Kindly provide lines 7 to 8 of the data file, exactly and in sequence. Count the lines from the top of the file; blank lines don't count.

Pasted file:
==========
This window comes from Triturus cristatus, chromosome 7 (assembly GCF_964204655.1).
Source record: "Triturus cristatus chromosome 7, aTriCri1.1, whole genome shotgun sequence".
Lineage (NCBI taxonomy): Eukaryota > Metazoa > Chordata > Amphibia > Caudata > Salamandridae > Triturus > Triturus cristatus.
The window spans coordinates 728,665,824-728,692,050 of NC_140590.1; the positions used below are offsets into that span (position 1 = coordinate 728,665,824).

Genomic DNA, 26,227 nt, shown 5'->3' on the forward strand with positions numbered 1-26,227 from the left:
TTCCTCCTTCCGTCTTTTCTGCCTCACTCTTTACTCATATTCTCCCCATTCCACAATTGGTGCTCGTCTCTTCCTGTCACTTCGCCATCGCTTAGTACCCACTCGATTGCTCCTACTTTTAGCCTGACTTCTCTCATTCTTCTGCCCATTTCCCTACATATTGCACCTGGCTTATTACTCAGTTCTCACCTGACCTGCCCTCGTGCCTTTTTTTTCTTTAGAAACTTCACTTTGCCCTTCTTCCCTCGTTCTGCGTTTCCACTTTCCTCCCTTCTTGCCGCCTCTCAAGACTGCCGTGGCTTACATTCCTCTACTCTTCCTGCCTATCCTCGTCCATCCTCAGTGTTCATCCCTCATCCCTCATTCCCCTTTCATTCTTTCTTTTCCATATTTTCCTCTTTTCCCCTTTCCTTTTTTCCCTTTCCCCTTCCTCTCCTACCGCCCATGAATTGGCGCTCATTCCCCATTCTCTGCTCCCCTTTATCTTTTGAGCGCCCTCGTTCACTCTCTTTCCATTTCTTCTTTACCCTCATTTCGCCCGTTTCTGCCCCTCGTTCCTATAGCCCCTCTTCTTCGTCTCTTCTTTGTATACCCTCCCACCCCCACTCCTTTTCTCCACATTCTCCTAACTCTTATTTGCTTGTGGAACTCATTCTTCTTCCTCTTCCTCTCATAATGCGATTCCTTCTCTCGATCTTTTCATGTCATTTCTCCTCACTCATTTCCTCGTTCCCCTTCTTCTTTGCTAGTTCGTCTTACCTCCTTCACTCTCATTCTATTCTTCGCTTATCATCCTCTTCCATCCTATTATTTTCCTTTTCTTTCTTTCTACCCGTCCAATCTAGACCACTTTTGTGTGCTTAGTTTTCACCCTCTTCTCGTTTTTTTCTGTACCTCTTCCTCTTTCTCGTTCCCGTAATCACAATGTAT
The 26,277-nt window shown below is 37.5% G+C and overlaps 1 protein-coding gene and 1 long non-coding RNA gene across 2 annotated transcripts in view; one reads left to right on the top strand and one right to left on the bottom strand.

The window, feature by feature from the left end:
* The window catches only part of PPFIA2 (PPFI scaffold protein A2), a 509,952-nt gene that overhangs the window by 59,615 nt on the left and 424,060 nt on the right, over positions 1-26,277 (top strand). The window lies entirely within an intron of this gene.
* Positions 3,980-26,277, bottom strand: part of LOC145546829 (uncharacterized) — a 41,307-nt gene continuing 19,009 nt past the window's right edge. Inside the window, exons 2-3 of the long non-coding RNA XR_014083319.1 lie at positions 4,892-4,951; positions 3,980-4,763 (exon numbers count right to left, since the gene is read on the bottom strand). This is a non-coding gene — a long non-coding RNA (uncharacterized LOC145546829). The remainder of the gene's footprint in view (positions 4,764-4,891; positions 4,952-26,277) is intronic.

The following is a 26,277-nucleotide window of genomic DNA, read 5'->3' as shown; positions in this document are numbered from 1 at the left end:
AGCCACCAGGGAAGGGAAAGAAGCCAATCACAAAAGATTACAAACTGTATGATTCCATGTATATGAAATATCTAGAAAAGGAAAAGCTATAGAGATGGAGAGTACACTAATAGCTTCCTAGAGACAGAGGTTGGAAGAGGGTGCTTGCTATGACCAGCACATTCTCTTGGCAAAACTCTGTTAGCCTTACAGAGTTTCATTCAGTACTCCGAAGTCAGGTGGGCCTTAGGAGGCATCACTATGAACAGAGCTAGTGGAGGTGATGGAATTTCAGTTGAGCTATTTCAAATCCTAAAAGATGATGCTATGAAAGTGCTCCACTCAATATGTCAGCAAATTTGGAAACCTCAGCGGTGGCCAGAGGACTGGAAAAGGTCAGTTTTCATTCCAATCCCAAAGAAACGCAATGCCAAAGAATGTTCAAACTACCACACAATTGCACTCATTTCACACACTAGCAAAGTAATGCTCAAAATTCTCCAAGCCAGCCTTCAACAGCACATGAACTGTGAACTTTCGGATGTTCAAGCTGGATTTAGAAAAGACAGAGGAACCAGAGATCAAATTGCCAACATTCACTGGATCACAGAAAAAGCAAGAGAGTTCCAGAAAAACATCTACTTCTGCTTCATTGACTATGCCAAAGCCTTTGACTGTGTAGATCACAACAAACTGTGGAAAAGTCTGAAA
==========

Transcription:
The 26,277-nt window shown below is 37.5% G+C and overlaps 1 protein-coding gene and 1 long non-coding RNA gene across 2 annotated transcripts in view; one reads left to right on the top strand and one right to left on the bottom strand.

The window, feature by feature from the left end: